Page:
The main aim of the legislation was to “remove less serious offences from the legal system,” explains Brendan Crawley, spokesperson for the Ontario Ministry of the Attorney General. Indeed, Toronto didn’t introduce pre-trial diversion to be nice to pot smokers, but rather to clear up crowded court dockets. Old City Hall, for example, sees 10-15 minor possession cases every day, which means alternative sentencing can go a long way in eliminating endless petty pot trials. At present, Old City Hall diverts about a dozen cannabis “criminals” from trial each week.
Saves money, less jail-filling
Ottawa Criminologist Matthew Yeager points out that alternative sentences are not only a lot cheaper than jail terms (it costs roughly $150 a day to incarcerate someone in Canada), they also offer a more practical form of justice than simply locking up small-time prisoners.
Yeager, who holds a masters degree in criminology from the University of California and a masters in criminal justice from State University of New York, arranges alternative sentences for about two dozen clients a year through his Ottawa office. He believes harsh criminal sentences don’t necessarily translate into safe societies, pointing out that if this was the case, America would be drug free and crime free by now.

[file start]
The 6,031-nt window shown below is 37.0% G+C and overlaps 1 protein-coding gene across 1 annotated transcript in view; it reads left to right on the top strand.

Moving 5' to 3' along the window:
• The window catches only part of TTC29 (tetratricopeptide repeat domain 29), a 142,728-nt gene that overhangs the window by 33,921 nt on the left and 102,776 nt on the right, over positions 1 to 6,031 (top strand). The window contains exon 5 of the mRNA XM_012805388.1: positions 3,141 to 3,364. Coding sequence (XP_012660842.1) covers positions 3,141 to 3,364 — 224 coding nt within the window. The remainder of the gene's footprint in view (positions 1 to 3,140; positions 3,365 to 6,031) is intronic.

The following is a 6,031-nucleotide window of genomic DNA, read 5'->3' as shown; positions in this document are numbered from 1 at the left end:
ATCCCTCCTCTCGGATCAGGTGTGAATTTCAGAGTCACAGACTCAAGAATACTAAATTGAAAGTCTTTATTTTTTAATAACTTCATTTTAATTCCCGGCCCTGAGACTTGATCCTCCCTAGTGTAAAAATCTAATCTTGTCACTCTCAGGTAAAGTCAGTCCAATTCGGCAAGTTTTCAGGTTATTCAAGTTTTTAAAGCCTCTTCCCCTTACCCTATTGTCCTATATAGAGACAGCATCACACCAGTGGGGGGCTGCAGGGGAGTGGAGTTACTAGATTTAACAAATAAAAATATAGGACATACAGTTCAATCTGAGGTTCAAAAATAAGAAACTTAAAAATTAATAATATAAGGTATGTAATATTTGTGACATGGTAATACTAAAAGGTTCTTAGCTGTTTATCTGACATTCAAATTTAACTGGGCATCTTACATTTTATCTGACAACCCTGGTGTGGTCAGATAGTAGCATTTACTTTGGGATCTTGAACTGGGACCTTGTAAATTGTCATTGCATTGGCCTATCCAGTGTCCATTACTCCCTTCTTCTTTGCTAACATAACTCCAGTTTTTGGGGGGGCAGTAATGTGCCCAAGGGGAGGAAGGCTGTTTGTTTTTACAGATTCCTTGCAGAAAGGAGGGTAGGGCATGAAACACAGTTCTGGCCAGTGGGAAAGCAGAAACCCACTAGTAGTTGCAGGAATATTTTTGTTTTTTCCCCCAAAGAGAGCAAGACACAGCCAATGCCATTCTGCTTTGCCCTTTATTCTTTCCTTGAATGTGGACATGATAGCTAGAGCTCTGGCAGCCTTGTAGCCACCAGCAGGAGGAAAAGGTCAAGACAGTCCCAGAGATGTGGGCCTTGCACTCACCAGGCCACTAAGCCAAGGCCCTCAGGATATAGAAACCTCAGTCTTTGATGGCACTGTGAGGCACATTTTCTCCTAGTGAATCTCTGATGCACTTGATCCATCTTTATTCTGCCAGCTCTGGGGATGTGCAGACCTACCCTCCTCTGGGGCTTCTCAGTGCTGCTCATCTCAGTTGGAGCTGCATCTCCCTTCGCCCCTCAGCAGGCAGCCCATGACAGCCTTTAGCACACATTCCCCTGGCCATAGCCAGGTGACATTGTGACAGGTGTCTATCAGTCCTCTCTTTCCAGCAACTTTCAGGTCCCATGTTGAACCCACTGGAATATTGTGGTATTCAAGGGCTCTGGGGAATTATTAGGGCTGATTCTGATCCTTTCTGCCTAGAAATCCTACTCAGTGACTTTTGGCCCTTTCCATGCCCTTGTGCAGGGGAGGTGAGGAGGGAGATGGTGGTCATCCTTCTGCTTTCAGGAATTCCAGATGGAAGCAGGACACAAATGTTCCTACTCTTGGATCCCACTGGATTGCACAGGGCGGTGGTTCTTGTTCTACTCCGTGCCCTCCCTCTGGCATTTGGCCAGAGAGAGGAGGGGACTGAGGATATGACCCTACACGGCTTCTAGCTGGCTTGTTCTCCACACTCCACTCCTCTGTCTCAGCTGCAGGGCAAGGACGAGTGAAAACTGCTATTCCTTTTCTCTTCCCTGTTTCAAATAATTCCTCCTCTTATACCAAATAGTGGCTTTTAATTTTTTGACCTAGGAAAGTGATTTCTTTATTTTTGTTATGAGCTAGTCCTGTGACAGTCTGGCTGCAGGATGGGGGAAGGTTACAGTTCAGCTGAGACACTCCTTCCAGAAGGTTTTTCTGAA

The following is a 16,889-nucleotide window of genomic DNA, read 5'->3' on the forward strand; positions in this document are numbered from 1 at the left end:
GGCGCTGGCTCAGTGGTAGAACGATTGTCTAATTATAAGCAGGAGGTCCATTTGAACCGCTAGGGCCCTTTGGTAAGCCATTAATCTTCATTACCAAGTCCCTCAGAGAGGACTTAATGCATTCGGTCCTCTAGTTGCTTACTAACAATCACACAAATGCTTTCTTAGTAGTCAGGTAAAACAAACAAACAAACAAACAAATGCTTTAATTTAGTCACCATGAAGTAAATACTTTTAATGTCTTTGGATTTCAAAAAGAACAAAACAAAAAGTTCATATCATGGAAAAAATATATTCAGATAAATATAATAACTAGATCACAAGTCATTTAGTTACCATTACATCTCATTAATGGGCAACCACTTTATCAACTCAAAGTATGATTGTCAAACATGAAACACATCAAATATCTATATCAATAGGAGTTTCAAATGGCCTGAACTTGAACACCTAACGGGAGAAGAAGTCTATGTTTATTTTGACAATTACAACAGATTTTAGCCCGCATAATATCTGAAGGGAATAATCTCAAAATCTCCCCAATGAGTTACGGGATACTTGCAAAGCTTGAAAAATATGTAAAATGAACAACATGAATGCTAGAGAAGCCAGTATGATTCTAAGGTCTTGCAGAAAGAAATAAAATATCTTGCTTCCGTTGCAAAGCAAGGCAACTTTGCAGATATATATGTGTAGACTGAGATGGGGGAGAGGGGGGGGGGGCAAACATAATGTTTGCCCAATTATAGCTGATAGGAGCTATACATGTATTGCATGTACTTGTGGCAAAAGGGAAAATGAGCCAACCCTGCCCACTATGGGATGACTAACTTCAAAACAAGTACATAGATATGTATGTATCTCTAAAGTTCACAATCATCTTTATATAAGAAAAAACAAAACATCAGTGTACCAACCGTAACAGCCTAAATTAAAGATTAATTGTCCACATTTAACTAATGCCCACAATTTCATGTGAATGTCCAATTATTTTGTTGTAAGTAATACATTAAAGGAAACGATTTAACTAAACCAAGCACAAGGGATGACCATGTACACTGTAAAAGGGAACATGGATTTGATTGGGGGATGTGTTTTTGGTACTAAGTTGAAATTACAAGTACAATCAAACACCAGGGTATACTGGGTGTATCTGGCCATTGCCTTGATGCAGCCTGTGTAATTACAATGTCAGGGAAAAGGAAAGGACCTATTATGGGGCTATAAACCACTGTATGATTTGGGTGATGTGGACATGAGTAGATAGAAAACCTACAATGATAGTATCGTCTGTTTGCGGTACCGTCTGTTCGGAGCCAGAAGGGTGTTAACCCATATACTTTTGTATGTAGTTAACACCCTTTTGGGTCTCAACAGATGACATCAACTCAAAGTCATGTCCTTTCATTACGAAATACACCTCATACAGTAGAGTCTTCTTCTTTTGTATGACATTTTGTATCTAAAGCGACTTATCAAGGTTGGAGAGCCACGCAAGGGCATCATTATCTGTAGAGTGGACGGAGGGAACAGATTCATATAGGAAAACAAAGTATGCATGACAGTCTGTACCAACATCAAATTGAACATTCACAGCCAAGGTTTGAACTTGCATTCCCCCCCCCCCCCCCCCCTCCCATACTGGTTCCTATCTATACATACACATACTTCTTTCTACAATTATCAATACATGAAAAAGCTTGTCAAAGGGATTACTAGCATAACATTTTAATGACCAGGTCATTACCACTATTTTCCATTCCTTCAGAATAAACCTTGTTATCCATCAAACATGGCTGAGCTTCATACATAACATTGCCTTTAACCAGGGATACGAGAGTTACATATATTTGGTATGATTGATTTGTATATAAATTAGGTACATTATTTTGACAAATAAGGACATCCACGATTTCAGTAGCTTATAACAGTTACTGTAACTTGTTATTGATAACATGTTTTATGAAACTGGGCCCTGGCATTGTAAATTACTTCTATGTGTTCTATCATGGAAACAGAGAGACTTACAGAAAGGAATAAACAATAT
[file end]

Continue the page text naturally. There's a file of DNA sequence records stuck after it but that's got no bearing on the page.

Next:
“The more people are faced with prison, the more likely they’re not going to take responsibility for their actions,” he states. “When you raise the ante, people will take every action to prevent going to jail, and will do their best to clog the system up.”
That said, Yeager is less than impressed by diversion programs such as Toronto’s, stating that not many first-time marijuana offenders go to jail any more. “To make alternative sentencing work,” he states, “it must look at people going to jail for a long time.”
30,000 possession busts
Yeager is correct on one point: while a recent report from the Canadian Centre on Substance Abuse estimates about 2,000 Canadians serve jail-time every year for marijuana possession, not many of these people come from Toronto. Toronto, in fact, has a significantly lower pot arrest rate than the rest of the province ? 41 per 100,000 people in Toronto, versus 92 for the rest of the province. (Montreal, by way of comparison, had a pot arrest rate of 43 per 100,000 people.)